Submitted to: Animal Health Research Reviews
Publication Type: Proceedings
Publication Acceptance Date: 9/21/2003
Publication Date: 1/5/2005
Citation: Zarlenga, D.S. 2004. Vaccinating against zoonotic parasitic diseases: myth or reality? Animal Health Research Reviews 5:219-222. Interpretive Summary: Co-evolution at the host-parasite interface has resulted in the selection of reciprocal systems of host adaptation and immune evasion that scientists have only just begun to appreciate. Consequently, the battle to produce functional, genetically engineered vaccines against parasites has met with lackluster success. To date, no commercially available vaccine exists for control or eradication of any human parasitic disease. Of the successful animal parasite vaccines that have been generated, most have been predicated upon fully viable or attenuated organisms rather than recombinant DNA technology. This approach is more a management tool in that the parasites usually are not cleared from the host following vaccination. This paper examines approaches that parasites have made to skirt both innate and antigen-specific adaptive immune responses and stresses the need to link genetic, proteomic and phylogenetic data with changes in parasite development and behavior i.e. the era of functional genomics, to make vaccine development more targeted than days gone by and propel this field to the levels of success once envisioned.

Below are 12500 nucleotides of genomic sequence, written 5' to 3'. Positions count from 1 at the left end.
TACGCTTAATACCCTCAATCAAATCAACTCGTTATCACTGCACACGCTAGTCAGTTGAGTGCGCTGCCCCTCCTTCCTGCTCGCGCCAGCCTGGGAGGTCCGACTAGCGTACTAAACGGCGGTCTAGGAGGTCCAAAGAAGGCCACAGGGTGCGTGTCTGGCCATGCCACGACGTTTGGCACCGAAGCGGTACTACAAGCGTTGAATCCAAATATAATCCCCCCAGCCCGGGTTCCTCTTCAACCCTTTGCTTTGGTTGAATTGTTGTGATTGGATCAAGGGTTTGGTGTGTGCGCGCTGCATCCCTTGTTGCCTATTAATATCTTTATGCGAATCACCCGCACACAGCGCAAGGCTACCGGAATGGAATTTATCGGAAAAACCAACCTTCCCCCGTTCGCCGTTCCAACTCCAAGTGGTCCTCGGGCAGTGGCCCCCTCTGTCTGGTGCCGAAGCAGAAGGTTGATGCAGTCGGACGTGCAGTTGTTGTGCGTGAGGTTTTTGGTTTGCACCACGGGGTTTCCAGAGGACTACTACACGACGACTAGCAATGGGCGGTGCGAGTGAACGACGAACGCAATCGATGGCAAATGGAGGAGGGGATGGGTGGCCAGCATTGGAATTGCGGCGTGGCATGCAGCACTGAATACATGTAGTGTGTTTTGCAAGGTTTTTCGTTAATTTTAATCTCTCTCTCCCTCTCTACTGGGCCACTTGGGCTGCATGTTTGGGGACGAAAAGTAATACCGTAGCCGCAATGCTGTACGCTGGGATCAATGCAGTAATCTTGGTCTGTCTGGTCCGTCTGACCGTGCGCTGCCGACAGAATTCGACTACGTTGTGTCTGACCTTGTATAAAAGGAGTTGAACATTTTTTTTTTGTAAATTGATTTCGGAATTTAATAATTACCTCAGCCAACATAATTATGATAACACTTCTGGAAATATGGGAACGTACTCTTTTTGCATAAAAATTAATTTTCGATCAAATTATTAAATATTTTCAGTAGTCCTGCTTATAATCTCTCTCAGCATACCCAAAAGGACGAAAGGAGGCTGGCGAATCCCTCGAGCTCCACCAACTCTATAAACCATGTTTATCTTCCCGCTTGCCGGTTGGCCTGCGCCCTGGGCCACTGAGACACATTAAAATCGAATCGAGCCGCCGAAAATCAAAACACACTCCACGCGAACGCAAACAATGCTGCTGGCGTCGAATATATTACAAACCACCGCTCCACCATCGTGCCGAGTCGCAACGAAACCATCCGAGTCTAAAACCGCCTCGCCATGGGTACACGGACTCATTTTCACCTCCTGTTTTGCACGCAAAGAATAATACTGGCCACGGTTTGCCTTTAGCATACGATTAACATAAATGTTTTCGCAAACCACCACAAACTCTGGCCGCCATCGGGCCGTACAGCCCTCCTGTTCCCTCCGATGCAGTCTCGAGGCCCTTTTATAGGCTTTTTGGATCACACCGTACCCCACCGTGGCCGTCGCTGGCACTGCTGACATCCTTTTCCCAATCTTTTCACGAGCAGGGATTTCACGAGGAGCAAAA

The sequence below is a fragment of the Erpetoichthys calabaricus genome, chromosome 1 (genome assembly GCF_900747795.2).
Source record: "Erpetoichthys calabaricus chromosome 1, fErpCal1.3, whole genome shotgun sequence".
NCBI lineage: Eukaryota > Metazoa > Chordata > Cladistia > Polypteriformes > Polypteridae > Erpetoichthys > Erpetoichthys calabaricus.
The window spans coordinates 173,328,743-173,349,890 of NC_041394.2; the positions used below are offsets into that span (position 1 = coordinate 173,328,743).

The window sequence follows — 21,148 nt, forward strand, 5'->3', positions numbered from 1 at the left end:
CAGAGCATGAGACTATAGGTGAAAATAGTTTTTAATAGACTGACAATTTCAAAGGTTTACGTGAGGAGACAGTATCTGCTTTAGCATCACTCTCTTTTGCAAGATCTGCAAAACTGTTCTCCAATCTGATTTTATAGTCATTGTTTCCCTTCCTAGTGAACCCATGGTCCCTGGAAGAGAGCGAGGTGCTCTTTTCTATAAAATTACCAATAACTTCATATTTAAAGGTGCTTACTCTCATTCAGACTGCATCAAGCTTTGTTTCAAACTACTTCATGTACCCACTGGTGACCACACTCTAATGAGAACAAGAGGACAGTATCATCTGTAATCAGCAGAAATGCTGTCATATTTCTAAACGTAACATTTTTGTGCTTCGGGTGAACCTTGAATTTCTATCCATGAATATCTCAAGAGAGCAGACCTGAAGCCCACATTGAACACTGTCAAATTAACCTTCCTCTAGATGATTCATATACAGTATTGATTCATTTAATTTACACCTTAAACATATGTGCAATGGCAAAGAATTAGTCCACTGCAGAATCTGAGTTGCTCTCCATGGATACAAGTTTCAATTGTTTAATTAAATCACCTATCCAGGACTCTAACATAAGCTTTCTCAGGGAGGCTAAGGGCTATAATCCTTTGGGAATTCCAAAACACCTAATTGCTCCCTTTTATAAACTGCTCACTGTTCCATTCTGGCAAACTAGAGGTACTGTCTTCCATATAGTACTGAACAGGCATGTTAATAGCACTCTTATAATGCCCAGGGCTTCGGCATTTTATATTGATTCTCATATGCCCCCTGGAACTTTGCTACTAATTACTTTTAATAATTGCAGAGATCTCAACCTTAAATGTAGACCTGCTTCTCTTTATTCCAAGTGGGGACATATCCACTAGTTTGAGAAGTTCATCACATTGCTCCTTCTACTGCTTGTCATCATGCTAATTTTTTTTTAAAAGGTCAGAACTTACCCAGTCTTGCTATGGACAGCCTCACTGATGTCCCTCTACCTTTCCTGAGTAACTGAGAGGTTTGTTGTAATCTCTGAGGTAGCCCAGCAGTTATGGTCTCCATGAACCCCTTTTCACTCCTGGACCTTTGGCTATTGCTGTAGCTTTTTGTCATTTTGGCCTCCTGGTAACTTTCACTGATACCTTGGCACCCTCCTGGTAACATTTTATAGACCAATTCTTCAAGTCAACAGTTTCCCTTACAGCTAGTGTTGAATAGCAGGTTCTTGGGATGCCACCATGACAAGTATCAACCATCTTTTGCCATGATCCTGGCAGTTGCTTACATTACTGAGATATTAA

Technical Abstract: The largely unanticipated difficulties of parasite vaccine development have led us to a renewed awareness of the survival strategies evolutionarily embedded within parasites over hundreds of millions of years. We have grown to appreciate that efforts to disrupt parasite-host relationships are substantially compounded by our incomplete understanding of the complex immune responses that occur in the naturally-infected host. Given the inability to transfer laboratory successes to field trials, research is leading us to conclude that genetically-defined animal models may not be good predictors of the unique and disparate protective immune responses one can expect from the genetically-heterogeneous populations of animals that represent the parasite=s natural environment. This is further compounded by the abundance of mechanisms parasites have created for themselves to defend against immune intervention. Thus, in the never ending saga of vaccine development, it is only appropriate that pitfalls and advancements be critiqued as they apply across parasite groups, with a look toward promising technologies that may propel this field to the level of scientific achievement once envisioned.